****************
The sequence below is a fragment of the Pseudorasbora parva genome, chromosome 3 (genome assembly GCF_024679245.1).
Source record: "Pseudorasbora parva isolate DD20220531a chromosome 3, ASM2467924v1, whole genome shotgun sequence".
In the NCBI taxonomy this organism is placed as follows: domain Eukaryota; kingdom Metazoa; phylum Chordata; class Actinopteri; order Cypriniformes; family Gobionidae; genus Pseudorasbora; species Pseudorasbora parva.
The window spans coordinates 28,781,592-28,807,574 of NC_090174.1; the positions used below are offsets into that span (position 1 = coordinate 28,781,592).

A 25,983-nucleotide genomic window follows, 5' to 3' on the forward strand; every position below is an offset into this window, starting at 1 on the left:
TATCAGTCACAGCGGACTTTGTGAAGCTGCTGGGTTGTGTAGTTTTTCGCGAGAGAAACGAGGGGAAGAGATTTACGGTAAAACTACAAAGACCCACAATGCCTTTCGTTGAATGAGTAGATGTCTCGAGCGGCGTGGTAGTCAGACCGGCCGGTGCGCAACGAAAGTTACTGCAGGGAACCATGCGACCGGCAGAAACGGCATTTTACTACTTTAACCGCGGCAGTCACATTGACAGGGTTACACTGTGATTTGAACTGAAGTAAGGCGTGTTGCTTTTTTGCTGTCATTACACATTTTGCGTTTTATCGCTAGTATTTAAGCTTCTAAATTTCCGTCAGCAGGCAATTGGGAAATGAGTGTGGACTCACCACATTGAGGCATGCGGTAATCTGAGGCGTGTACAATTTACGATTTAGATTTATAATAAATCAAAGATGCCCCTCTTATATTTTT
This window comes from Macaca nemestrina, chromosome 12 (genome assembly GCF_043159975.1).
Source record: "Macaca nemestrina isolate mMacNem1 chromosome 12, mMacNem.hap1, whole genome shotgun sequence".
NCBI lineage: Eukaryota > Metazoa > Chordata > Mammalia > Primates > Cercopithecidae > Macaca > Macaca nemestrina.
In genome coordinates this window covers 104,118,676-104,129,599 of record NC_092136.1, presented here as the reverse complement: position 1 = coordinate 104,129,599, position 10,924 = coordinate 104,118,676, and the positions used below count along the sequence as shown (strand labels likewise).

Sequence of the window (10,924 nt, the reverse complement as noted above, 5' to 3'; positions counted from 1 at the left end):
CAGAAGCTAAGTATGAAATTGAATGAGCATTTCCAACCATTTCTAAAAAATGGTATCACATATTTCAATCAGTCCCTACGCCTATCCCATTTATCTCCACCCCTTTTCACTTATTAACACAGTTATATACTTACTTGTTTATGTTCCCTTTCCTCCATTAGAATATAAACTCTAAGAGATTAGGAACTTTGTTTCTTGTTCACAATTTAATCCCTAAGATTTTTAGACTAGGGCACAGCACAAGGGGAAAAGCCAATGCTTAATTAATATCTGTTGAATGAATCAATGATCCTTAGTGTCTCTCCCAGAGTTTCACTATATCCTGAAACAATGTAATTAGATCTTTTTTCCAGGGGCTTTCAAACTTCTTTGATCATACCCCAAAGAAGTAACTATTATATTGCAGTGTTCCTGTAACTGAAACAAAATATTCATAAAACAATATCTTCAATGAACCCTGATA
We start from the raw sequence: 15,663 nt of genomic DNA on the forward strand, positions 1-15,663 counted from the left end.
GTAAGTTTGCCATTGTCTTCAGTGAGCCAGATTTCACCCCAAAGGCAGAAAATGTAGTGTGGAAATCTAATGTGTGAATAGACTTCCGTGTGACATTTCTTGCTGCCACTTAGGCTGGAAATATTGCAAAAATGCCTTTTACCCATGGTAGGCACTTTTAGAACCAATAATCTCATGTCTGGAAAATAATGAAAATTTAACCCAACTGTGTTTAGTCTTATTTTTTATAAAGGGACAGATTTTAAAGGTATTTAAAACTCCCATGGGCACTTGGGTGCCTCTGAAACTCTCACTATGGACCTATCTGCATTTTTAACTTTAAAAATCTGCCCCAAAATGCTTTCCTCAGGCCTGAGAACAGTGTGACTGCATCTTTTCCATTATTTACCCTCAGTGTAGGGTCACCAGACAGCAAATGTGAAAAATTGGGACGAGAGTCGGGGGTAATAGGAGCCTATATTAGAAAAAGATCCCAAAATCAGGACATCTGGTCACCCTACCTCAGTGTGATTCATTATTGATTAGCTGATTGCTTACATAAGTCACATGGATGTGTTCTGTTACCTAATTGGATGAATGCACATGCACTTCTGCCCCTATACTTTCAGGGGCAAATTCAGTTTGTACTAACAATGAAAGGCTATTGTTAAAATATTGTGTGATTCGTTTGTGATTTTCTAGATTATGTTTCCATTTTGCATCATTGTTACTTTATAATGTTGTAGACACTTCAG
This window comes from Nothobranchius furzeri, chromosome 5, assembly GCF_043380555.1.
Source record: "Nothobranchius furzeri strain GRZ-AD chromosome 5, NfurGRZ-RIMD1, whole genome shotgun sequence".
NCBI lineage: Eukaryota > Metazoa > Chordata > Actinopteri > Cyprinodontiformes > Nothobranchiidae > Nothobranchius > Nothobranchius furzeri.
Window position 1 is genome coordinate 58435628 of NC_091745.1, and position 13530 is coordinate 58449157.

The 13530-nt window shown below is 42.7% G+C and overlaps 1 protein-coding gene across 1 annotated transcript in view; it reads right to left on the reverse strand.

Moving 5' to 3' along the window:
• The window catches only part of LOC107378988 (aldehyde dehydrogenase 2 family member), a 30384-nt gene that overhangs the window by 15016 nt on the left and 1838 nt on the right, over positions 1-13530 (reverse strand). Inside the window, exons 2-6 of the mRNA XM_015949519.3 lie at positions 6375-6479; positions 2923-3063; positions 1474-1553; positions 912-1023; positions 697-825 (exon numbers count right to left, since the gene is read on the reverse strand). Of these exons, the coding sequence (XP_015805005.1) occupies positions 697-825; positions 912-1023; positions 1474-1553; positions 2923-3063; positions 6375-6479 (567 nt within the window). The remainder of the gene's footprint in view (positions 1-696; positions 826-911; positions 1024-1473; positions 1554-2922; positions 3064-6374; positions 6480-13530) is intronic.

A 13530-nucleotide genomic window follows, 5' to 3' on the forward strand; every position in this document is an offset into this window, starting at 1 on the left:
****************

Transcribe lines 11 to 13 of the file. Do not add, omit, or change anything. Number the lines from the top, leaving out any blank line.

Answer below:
Sequence of the window (10,924 nt, the reverse complement as noted above, 5' to 3'; positions counted from 1 at the left end):
CAGAAGCTAAGTATGAAATTGAATGAGCATTTCCAACCATTTCTAAAAAATGGTATCACATATTTCAATCAGTCCCTACGCCTATCCCATTTATCTCCACCCCTTTTCACTTATTAACACAGTTATATACTTACTTGTTTATGTTCCCTTTCCTCCATTAGAATATAAACTCTAAGAGATTAGGAACTTTGTTTCTTGTTCACAATTTAATCCCTAAGATTTTTAGACTAGGGCACAGCACAAGGGGAAAAGCCAATGCTTAATTAATATCTGTTGAATGAATCAATGATCCTTAGTGTCTCTCCCAGAGTTTCACTATATCCTGAAACAATGTAATTAGATCTTTTTTCCAGGGGCTTTCAAACTTCTTTGATCATACCCCAAAGAAGTAACTATTATATTGCAGTGTTCCTGTAACTGAAACAAAATATTCATAAAACAATATCTTCAATGAACCCTGATA
We start from the raw sequence: 15,663 nt of genomic DNA on the forward strand, positions 1-15,663 counted from the left end.